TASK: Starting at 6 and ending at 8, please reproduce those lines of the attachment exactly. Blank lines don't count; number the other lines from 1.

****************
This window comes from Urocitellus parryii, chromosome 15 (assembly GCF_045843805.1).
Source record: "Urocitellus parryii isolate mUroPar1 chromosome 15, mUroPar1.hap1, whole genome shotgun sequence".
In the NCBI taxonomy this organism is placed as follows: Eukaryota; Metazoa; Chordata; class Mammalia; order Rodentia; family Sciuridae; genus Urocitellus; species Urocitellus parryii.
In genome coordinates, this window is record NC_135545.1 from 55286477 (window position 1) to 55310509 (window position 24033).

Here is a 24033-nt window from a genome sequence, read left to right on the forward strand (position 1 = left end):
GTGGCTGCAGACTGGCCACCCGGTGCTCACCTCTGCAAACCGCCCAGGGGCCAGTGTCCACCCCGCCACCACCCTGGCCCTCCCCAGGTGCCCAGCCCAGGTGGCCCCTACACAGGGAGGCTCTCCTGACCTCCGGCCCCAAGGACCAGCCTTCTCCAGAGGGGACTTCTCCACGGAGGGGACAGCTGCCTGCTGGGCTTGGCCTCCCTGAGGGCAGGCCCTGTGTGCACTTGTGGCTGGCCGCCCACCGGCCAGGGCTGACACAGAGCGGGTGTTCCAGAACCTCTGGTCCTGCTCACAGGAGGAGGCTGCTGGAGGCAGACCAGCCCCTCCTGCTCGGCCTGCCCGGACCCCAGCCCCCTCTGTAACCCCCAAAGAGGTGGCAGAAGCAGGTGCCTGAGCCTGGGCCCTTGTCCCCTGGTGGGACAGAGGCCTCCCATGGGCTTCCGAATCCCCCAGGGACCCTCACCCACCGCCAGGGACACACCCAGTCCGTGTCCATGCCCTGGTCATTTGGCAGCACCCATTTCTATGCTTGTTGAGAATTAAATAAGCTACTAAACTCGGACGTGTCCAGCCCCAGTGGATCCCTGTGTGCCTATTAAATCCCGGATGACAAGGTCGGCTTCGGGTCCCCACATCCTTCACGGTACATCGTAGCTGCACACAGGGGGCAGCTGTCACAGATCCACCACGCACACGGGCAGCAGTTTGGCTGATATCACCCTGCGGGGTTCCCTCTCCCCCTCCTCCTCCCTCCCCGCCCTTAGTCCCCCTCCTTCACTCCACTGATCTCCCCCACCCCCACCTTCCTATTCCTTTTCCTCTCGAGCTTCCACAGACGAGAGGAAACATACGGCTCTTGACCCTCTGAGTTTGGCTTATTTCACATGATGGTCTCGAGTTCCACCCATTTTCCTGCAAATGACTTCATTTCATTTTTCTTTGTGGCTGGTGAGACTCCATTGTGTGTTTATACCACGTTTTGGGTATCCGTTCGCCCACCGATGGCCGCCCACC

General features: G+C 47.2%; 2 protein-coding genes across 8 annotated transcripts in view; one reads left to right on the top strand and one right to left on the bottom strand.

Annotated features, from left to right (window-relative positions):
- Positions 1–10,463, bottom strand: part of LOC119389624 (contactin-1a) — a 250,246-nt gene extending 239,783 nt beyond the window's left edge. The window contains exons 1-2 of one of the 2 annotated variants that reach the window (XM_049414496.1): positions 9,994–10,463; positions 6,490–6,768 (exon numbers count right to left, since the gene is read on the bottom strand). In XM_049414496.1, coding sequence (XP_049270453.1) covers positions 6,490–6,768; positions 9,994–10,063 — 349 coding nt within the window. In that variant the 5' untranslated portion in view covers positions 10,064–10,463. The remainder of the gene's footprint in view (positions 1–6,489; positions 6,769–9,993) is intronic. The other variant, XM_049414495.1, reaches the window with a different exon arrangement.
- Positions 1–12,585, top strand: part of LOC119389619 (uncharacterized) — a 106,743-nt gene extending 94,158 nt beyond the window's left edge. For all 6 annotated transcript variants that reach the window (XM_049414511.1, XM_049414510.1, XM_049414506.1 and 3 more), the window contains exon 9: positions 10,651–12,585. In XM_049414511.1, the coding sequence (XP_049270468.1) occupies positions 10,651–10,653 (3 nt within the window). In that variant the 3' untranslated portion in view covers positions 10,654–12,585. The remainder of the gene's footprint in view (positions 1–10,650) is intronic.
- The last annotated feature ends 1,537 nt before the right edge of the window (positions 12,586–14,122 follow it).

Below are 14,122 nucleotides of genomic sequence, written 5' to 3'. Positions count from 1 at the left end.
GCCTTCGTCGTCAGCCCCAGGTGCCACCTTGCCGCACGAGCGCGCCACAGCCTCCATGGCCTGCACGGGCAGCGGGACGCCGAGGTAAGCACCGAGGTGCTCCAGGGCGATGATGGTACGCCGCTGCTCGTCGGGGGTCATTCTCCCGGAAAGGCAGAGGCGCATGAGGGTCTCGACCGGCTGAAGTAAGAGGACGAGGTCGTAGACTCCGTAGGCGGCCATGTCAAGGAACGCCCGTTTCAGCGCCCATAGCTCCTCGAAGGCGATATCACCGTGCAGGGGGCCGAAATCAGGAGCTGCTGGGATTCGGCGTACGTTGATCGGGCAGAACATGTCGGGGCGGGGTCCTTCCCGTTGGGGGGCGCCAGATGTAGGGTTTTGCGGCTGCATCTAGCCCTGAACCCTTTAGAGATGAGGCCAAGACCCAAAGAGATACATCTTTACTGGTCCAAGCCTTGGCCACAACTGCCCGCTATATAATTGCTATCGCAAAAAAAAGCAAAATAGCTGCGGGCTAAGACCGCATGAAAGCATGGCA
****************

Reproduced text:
GTGGCTGCAGACTGGCCACCCGGTGCTCACCTCTGCAAACCGCCCAGGGGCCAGTGTCCACCCCGCCACCACCCTGGCCCTCCCCAGGTGCCCAGCCCAGGTGGCCCCTACACAGGGAGGCTCTCCTGACCTCCGGCCCCAAGGACCAGCCTTCTCCAGAGGGGACTTCTCCACGGAGGGGACAGCTGCCTGCTGGGCTTGGCCTCCCTGAGGGCAGGCCCTGTGTGCACTTGTGGCTGGCCGCCCACCGGCCAGGGCTGACACAGAGCGGGTGTTCCAGAACCTCTGGTCCTGCTCACAGGAGGAGGCTGCTGGAGGCAGACCAGCCCCTCCTGCTCGGCCTGCCCGGACCCCAGCCCCCTCTGTAACCCCCAAAGAGGTGGCAGAAGCAGGTGCCTGAGCCTGGGCCCTTGTCCCCTGGTGGGACAGAGGCCTCCCATGGGCTTCCGAATCCCCCAGGGACCCTCACCCACCGCCAGGGACACACCCAGTCCGTGTCCATGCCCTGGTCATTTGGCAGCACCCATTTCTATGCTTGTTGAGAATTAAATAAGCTACTAAACTCGGACGTGTCCAGCCCCAGTGGATCCCTGTGTGCCTATTAAATCCCGGATGACAAGGTCGGCTTCGGGTCCCCACATCCTTCACGGTACATCGTAGCTGCACACAGGGGGCAGCTGTCACAGATCCACCACGCACACGGGCAGCAGTTTGGCTGATATCACCCTGCGGGGTTCCCTCTCCCCCTCCTCCTCCCTCCCCGCCCTTAGTCCCCCTCCTTCACTCCACTGATCTCCCCCACCCCCACCTTCCTATTCCTTTTCCTCTCGAGCTTCCACAGACGAGAGGAAACATACGGCTCTTGACCCTCTGAGTTTGGCTTATTTCACATGATGGTCTCGAGTTCCACCCATTTTCCTGCAAATGACTTCATTTCATTTTTCTTTGTGGCTGGTGAGACTCCATTGTGTGTTTATACCACGTTTTGGGTATCCGTTCGCCCACCGATGGCCGCCCACC

General features: G+C 47.2%; 2 protein-coding genes across 8 annotated transcripts in view; one reads left to right on the top strand and one right to left on the bottom strand.

Annotated features, from left to right (window-relative positions):